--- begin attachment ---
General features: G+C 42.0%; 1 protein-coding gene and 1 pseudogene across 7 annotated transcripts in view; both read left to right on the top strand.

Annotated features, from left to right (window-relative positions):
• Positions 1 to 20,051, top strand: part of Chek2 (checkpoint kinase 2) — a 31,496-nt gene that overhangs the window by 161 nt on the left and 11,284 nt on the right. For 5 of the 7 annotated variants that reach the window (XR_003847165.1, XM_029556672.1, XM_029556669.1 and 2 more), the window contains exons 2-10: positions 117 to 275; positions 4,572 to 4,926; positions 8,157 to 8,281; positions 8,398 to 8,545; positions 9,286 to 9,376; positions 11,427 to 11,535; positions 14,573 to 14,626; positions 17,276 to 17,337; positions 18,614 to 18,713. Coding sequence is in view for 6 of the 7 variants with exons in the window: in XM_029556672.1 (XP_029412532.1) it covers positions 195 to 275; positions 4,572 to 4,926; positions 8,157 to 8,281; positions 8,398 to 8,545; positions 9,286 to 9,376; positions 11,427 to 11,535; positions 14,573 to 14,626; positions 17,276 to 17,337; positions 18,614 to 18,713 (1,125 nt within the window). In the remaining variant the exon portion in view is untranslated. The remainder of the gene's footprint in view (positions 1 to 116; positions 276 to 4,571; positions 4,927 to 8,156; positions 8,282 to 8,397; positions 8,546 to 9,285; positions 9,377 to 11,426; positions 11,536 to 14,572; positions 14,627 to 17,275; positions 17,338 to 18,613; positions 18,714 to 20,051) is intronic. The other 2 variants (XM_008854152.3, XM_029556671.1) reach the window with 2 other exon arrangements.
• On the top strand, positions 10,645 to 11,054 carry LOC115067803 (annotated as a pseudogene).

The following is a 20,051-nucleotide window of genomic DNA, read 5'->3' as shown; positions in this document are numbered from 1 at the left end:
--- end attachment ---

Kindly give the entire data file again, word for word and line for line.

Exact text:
General features: G+C 42.0%; 1 protein-coding gene and 1 pseudogene across 7 annotated transcripts in view; both read left to right on the top strand.

Annotated features, from left to right (window-relative positions):
• Positions 1 to 20,051, top strand: part of Chek2 (checkpoint kinase 2) — a 31,496-nt gene that overhangs the window by 161 nt on the left and 11,284 nt on the right. For 5 of the 7 annotated variants that reach the window (XR_003847165.1, XM_029556672.1, XM_029556669.1 and 2 more), the window contains exons 2-10: positions 117 to 275; positions 4,572 to 4,926; positions 8,157 to 8,281; positions 8,398 to 8,545; positions 9,286 to 9,376; positions 11,427 to 11,535; positions 14,573 to 14,626; positions 17,276 to 17,337; positions 18,614 to 18,713. Coding sequence is in view for 6 of the 7 variants with exons in the window: in XM_029556672.1 (XP_029412532.1) it covers positions 195 to 275; positions 4,572 to 4,926; positions 8,157 to 8,281; positions 8,398 to 8,545; positions 9,286 to 9,376; positions 11,427 to 11,535; positions 14,573 to 14,626; positions 17,276 to 17,337; positions 18,614 to 18,713 (1,125 nt within the window). In the remaining variant the exon portion in view is untranslated. The remainder of the gene's footprint in view (positions 1 to 116; positions 276 to 4,571; positions 4,927 to 8,156; positions 8,282 to 8,397; positions 8,546 to 9,285; positions 9,377 to 11,426; positions 11,536 to 14,572; positions 14,627 to 17,275; positions 17,338 to 18,613; positions 18,714 to 20,051) is intronic. The other 2 variants (XM_008854152.3, XM_029556671.1) reach the window with 2 other exon arrangements.
• On the top strand, positions 10,645 to 11,054 carry LOC115067803 (annotated as a pseudogene).

The following is a 20,051-nucleotide window of genomic DNA, read 5'->3' as shown; positions in this document are numbered from 1 at the left end: